Alumnae/i Feature

Simmons Alumni Uplift Marginalized Voices Through Culturally-Affirming Wellness Practice

Jerrica Raspberry Lawson '17MSW, '26PhD and Tiffany Cooper '16MSW are the co-founders and CEO's of Kujichagulia (Kuji) Wellness Center, a virtual practice based in Massachusetts that provides individual counseling, clinical supervision, and consulting. Their services are client-centered, culturally-affirming and trauma-informed. We spoke to them recently about what inspired them to create the Center.

Tiffany Cooper '16MSW knew that she wanted to create change. Initially planning to pursue the legal route of a social work career, she eventually realized that pursuing her Master's in Social Work was the best fit for her.

While getting a BS in Psychology at Northeastern, Jerrica Raspberry Lawson '17MSW, '26PhD had a co-op at a residential facility, where she admired the work of the clinicians for children. Then she found out that they all had a Master's in Social Work. "I remember leaving work that day and calling my mom to say, 'I'm going to get a Master's in Social Work.'" Raspberry Lawson recalls. "I just knew that it was the key that I was looking for."

After attaining her Master's, Raspberry Lawson wasn't quite done. "I have a passion for researching topics and changing the policies, being preventative in that way. So, I decided to get a PhD to pursue this passion," she says. "As far as coming back to Simmons for the PhD, I had the best experience in my MSW, so it felt like a no-brainer."

Along with providing her with clinical skills to be a social worker, Simmons gave Cooper a multi-faceted education, with some courses taught by professors in other disciplines. "I had a domestic violence class that was taught by a lawyer," recalls Cooper. "Having that intersection was great, because as a social worker, you're just thinking about it clinically, not realizing all the barriers that come in because of the legal system. I really got to see how social workers can work in tandem with other disciplines."

Raspberry Lawson appreciated how Simmons professors put leadership opportunities on the table for students. "I never felt forced into anything, but I also felt empowered to step up in little ways in every class," she says. "I especially appreciated the different opportunities to teach the class about different topics related to our internships. Professors such as Adjunct Professor Tamara Cadet, they would take your internship experience and build upon it."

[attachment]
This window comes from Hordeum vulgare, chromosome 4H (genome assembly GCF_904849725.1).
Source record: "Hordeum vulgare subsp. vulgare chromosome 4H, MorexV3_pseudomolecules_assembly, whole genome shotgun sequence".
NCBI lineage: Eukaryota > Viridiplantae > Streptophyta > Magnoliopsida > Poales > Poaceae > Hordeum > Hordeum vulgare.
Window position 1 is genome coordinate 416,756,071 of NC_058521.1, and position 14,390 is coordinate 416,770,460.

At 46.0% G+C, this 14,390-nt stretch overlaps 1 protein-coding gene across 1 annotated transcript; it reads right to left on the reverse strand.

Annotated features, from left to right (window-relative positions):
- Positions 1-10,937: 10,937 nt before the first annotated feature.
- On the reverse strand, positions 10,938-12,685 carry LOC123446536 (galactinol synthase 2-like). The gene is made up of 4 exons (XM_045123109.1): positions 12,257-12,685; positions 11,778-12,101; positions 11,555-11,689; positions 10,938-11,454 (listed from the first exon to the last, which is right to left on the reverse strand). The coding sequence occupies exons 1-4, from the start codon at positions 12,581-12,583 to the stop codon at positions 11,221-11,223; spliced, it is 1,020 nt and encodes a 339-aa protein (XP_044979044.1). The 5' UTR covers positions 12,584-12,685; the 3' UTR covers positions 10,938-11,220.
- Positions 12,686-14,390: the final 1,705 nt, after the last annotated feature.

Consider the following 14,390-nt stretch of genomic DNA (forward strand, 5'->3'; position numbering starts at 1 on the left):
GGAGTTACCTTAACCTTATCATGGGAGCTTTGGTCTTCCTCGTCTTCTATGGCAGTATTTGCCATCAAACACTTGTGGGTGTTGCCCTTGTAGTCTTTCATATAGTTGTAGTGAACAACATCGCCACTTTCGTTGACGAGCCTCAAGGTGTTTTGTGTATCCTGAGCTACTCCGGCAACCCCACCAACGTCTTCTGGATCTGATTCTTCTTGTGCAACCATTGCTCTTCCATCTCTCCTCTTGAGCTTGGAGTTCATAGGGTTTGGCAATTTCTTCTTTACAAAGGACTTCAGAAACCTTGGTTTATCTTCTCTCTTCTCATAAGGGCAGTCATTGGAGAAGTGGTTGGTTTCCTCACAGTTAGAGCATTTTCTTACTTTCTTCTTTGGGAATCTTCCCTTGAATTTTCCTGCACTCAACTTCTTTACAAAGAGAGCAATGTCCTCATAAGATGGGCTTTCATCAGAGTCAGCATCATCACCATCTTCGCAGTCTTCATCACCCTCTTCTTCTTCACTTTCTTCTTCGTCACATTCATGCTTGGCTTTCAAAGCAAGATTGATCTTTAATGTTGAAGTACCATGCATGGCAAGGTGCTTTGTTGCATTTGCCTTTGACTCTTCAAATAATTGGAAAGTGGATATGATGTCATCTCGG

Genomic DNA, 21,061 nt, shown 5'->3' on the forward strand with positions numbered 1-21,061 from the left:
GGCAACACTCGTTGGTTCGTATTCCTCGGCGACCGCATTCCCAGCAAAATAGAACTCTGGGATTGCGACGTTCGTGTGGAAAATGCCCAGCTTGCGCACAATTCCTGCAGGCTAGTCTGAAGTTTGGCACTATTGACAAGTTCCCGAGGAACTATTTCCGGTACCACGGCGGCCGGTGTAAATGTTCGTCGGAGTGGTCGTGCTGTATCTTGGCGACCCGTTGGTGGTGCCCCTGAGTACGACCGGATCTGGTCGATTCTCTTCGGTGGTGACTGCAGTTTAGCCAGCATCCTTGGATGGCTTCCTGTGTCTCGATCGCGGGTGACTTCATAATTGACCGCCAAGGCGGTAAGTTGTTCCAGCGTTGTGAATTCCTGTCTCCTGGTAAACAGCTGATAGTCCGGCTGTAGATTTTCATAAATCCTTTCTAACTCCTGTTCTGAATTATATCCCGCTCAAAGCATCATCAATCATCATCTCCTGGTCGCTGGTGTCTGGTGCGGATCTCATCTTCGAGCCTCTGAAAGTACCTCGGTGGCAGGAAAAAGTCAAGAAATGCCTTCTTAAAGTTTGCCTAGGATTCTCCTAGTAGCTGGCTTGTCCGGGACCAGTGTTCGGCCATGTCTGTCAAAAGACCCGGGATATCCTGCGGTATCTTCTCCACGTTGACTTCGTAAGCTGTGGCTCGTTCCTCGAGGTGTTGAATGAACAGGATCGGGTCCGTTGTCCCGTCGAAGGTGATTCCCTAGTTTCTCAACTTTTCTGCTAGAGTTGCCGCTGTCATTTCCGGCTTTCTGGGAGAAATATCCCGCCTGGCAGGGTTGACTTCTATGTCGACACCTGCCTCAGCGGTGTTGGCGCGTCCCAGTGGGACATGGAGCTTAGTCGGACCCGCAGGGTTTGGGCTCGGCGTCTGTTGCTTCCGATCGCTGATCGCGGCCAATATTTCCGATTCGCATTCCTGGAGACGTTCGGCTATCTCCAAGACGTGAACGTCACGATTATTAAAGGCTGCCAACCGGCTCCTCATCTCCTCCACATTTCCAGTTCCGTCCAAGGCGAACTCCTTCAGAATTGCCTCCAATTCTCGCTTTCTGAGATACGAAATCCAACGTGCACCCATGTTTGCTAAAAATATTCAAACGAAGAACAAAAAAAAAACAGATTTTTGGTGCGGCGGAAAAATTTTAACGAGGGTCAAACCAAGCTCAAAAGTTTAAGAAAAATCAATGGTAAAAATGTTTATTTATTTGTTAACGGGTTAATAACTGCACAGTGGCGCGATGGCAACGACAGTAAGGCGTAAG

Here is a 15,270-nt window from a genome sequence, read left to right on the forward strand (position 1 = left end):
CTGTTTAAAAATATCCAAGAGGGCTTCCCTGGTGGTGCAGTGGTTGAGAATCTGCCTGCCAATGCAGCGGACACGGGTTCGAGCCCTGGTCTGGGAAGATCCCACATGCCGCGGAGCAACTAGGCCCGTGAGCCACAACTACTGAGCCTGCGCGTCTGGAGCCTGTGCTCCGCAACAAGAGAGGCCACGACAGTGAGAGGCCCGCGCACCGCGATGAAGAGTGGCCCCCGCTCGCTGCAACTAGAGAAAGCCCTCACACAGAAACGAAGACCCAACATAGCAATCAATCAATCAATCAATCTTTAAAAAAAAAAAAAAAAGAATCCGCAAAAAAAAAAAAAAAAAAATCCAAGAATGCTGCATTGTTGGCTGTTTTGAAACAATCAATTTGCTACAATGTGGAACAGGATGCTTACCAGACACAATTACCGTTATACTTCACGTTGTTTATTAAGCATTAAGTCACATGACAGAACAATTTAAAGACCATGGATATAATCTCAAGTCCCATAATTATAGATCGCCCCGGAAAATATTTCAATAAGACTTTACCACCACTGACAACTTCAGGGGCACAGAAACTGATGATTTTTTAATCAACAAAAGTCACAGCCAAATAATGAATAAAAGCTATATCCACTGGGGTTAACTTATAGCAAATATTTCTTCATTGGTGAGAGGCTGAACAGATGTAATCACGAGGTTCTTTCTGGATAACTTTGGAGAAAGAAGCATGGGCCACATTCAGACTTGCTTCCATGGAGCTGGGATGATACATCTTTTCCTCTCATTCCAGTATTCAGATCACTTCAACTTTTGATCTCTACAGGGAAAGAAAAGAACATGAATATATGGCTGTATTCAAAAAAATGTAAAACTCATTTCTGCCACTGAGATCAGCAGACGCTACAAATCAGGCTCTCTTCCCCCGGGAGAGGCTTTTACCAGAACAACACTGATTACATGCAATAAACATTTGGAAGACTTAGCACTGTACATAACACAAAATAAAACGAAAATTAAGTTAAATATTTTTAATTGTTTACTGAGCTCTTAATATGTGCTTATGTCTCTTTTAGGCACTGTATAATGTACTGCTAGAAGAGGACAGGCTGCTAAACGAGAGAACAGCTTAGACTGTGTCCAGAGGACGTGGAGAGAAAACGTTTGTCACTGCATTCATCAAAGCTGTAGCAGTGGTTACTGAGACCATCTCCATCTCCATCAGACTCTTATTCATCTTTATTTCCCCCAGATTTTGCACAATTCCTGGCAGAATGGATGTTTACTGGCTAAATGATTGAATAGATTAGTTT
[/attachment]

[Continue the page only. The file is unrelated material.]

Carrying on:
After completing the MSW program, Raspberry Lawson and Cooper re-connected while working in corrections in Bridgewater, Massachusetts. "We would have conversations about what Black folks need to heal. Eventually, we decided that we needed to create what we want to see," says Raspberry Lawson.

Going from imagining what their practice would be like to establishing it was a natural progression. "Once we left Bridgewater, we wasted no time and hit the ground running," says Cooper. Though Kuji has only been open for about a year, they are already growing. "We've hired and are in the process now of expanding and starting to network and partner with other organizations and other practices."

Cooper enjoys working with clients. "It feels like I'm having some good conversations with people and just pointing out things that they're missing. I can sit back and look at what the systems are and figure out how to work around them to best heal my client, to be effective and not cause harm to populations." Being a co-owner of her own practice allows her to work with clients in a space that is positive for both her clients and herself. "It's been a great ride so far because I don't feel the push and pull of work and personal life or work and family."

"When you own your own stuff, you can prioritize what you want to for your community," says Raspberry Lawson. "I think people that come into social work have pure hearts, and they want to help, but then they have no choice in how they get to help. [Cooper] and I have created this space for marginalized people, including Black people, queer people, and differently abled people, to just get the hope and healing that they need on their own time from people that look like them."

Their advice for aspiring social workers is to be authentic and passionate, especially if they want to open their own practice one day. "Lead in authenticity in your practice, whatever that looks like for you," says Cooper. "One thing that's going to make your practice successful is if everything that you're doing aligns and people can connect with it."

They encourage BIPOC social work students to be active in their education, while also taking care of themselves "Build relationships with your professors, and ask questions," says Raspberry Lawson. "Remain in this space as a learner. We all have our own lived experience, and we have knowledge anecdotally, but challenge yourself to dive into theory and challenge it and dive into the coursework so that you can excel."

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